Foreign ministers meeting in Brussels on Monday should make pledge to rescue 'mortally' endangered migrants
'EU governments should urgently set up safe routes out of Libya' - Matteo de Bellis
European Union foreign ministers meeting at the Foreign Affairs Council in Brussels on Monday (15 July) should issue a call on the Libyan authorities demanding that they close their migrant detention centres, Amnesty International, Human Rights Watch and the European Council on Refugees and Exiles (ECRE) have said.
In the wake of a deadly attack on the Tajoura detention centre earlier this month, the Libyan authorities have shown a preparedness to release people from detention centres.
Last month, citing "ghastly conditions" in detention centres (see below), the UN's High Commissioner for Human Rights call for the "immediate release" of all migrants and asylum-seekers detained in centres in Tripoli.
Amnesty, Human Rights Watch and ECRE are also calling on EU ministers to make a commitment on behalf of EU states to facilitate the evacuation of detainees to safe places, including outside of Libya and to EU countries. The three organisations said that EU countries should ensure that those evacuated from detention centres are offered safe routes and regular pathways out of Libya.
Since the beginning of April, the UNHCR has been able to evacuate only 289 people to Niger and 295 to Italy - the only EU country that has so far agreed so far to take asylum-seekers directly from Libya. Amnesty, Human Rights Watch and ECRE said that non-EU countries should also support evacuation resettlement efforts.
Matteo de Bellis, a researcher on migration and asylum at Amnesty International, said:
"The horrific attack on the Tajoura detention centre last week has once more showed the mortal danger that women, men and children locked up in Libya are exposed to. Rather than keeping their eyes closed in the face of the inhuman conditions, torture, rape and other abuse refugees and migrants face in Libya's detention centres, EU governments should urgently set up safe routes out of Libya for them, and ensure that people rescued in the central Mediterranean are not returned to Libya."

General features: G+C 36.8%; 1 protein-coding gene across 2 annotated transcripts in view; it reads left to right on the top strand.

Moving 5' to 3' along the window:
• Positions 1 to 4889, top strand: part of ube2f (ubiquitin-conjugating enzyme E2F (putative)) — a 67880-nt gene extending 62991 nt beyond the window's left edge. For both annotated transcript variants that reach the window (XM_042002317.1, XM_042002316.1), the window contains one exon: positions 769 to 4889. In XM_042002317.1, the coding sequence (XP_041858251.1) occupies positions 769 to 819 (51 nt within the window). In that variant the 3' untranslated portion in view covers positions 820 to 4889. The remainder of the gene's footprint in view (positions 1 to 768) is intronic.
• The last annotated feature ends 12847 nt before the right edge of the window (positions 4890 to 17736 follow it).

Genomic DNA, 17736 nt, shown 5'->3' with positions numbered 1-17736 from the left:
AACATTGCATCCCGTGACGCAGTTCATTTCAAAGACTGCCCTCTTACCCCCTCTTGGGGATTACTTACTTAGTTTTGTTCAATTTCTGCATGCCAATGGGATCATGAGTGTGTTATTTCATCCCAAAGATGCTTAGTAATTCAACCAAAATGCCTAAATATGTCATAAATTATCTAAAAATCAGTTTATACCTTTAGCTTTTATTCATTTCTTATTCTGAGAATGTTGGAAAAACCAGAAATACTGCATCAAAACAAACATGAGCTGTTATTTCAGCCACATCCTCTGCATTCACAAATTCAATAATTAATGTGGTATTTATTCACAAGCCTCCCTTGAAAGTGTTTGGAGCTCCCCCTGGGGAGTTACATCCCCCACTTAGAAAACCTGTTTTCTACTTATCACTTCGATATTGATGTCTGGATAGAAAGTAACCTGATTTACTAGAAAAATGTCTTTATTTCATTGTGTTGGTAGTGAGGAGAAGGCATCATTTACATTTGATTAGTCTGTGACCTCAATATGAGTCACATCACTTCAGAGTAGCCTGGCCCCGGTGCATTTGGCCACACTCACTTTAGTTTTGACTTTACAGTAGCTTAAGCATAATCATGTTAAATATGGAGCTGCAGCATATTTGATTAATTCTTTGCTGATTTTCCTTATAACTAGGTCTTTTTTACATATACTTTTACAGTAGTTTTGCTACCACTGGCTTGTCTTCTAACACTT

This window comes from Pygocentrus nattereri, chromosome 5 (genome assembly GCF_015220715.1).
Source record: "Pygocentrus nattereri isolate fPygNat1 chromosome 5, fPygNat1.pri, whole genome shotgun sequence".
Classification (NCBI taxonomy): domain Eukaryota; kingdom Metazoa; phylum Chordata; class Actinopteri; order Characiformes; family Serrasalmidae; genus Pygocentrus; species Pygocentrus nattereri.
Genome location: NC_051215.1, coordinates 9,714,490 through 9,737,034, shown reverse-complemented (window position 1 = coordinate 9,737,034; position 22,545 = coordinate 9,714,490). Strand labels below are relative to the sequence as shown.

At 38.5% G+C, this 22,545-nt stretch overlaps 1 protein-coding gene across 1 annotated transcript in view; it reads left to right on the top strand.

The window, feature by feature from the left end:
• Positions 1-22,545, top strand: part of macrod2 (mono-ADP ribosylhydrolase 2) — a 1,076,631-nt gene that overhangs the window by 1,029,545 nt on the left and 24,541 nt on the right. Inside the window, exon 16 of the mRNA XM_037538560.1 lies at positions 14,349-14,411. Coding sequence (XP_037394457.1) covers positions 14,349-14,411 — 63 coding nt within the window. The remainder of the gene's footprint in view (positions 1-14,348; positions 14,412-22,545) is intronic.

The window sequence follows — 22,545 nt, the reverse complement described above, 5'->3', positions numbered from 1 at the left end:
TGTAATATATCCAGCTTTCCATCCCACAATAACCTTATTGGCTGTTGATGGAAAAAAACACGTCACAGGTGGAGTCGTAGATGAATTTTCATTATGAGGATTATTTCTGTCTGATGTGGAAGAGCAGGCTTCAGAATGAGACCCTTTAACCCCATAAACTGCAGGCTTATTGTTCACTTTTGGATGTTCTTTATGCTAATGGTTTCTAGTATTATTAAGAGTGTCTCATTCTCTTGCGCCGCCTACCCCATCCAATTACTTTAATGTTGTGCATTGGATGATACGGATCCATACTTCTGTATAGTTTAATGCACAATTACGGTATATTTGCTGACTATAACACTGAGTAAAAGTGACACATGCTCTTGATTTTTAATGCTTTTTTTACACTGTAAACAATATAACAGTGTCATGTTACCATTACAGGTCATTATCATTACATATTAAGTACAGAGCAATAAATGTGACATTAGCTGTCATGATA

Judith Sutherland, associate Europe and Central Asia director at Human Rights Watch, said:
"Expressions of outrage over dire conditions and dangers to detainees amid fighting in Tripoli ring hollow without urgent life-saving measures to get people out of harm's way."
Catherine Woollard, Secretary General of European Council on Refugees and Exiles, said;
"The IOM, UNHCR, African Union and the shipping industry can all use their leverage to get European states on board."
EU has outsourced its responsibility to Libya
According to the IOM, as of 6 July , the EU-supported Libyan Coast Guard had intercepted and taken back to Libya 3,750 people since the beginning of the year. In the same period, 4,068 people had reached Italy and Malta, while 426 people had died in the central Mediterranean.
EU governments have never conditioned their support to Libyan authorities on closing the detention centres and releasing the thousands of people unlawfully detained. They have insisted instead that EU-funded humanitarian assistance would lead to improved living conditions in the detention centres, despite any evidence that it does. They have also continued to aid and abet the Libyan Coast Guard in returning people intercepted at sea to indefinite detention in Libya.
In March this year, Human Rights Watch and Amnesty published a "plan of action" for a Mediterranean rescue system, with a proposal for a temporary system to ensure that people rescued at sea are promptly disembarked as well as an equitable system of shared responsibilities through relocation.
Already appalling conditions in migrant detention centres under the control of the UN-recognised Government of National Accord, based in Tripoli, have deteriorated since forces under General Khalifa Hiftar began their assault on the capital Tripoli in early April.
Besides the Tajoura detention centre, where 53 people died in the 2 July attack, other centres in and around Tripoli have seen severe food and water shortages due to fighting in the vicinity, as well as limited access to detainees by humanitarian organisations providing vital care.
By the beginning of July, the UNHCR has transferred 1,630 people out of detention centres on the front lines to its Gathering and Departure facility, also in Tripoli, as well as to other Libyan detention centres in areas deemed safer. UNHCR estimates that 3,800 people are detained in detention centres near conflict areas. Under Libyan law, any undocumented migrant, asylum-seeker, or refugee may be detained without an opportunity to challenge the lawfulness of the detention, making the detention arbitrary.